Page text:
x Abu Dhabi, UAEWednesday 16 August 2017

Film review: James McAvoy shines in the flawed thriller Split about a fractured mind

Split isn’t a disaster – it is just all over the place and not nearly as effective as it should be, given such a good premise and performances.

James McAvoy. Universal Pictures via AP
James McAvoy. Universal Pictures via AP

Split

Director: M Night Shyamalan

Stars: James McAvoy, Anya Taylor-Joy, Betty Buckley

Two and a half stars

Split is a movie in which James McAvoy plays a man with 23 personalities. Some are kind, some strange, some talented, some deranged. One is a woman. One is a child. And one likes to lock girls in a ­basement.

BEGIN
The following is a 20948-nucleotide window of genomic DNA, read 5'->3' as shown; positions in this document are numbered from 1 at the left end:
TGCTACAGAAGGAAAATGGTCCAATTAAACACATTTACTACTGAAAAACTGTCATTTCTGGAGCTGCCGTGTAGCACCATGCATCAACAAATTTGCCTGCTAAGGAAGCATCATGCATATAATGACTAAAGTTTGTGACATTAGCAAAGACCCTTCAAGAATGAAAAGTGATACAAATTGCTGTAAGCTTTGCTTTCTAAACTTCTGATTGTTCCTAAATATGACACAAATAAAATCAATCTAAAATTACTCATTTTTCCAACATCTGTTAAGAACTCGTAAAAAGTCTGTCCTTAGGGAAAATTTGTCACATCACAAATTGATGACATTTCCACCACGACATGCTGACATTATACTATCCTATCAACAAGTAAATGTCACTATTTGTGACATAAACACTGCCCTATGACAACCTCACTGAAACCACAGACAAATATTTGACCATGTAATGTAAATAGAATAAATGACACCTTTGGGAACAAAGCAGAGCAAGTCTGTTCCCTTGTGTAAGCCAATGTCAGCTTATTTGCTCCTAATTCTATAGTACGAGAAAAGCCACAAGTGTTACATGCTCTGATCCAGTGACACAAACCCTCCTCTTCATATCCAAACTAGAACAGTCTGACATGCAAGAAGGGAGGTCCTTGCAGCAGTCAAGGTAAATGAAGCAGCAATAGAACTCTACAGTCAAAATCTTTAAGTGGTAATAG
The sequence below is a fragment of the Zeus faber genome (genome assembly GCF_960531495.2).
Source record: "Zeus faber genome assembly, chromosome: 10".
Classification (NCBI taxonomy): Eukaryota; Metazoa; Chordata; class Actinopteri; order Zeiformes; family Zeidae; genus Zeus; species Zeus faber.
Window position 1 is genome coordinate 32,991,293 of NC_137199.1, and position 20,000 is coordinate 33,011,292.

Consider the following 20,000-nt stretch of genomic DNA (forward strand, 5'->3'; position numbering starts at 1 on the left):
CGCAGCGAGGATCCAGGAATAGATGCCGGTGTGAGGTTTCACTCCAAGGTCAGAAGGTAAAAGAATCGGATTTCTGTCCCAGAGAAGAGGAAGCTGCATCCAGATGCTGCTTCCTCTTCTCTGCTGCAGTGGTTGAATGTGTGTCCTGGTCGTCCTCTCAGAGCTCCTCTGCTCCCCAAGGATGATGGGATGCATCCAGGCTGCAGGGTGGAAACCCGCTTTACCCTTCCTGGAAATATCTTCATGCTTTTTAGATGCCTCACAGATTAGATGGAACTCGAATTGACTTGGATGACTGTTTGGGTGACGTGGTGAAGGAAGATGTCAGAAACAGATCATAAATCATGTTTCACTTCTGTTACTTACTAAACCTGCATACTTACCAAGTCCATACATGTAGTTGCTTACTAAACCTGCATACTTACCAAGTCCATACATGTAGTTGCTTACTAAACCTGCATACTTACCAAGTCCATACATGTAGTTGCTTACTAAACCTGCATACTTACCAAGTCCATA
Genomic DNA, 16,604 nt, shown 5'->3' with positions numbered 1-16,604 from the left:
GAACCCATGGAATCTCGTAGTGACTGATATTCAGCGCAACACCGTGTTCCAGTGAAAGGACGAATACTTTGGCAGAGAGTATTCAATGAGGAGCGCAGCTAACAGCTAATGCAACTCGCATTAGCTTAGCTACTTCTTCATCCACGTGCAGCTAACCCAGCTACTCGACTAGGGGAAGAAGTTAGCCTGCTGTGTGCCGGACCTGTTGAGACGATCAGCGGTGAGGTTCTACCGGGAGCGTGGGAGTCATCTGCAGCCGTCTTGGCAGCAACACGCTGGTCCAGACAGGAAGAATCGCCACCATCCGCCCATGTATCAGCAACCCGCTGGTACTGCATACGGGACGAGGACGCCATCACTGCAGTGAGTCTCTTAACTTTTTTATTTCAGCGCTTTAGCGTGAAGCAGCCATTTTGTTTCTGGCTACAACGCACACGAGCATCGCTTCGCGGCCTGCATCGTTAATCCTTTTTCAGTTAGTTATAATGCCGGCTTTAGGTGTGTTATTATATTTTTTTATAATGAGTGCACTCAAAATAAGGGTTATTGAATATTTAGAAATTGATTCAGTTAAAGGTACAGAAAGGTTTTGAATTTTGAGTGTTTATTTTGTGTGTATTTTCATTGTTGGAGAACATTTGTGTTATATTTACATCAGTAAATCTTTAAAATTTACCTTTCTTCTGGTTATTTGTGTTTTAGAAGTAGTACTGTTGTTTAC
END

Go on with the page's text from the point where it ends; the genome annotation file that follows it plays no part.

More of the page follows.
As with many thrillers, this one from writer-director M Night Shyamalan chooses to focus on scantily clad teenage girls in peril. Forgive me if I am a little bored already, but not even McAvoy in a tight turtleneck and pleated skirt as one of the personalities, Miss Patricia, is enough to save this film.

That said, McAvoy is delightfully weird as the various iterations of Kevin. It is a shame the story, which keeps reminding us there are 23 of them, only shows us about eight.

10 Cloverfield Lane, which cleverly subverted the tropes of the “girl in captivity narrative”.

Split isn’t a disaster – it is just all over the place and not nearly as effective as it should be, given such a good premise and performances.

For some Shyamalan devotees, it will be good enough, though, even without the surprise of the final shot.

* AP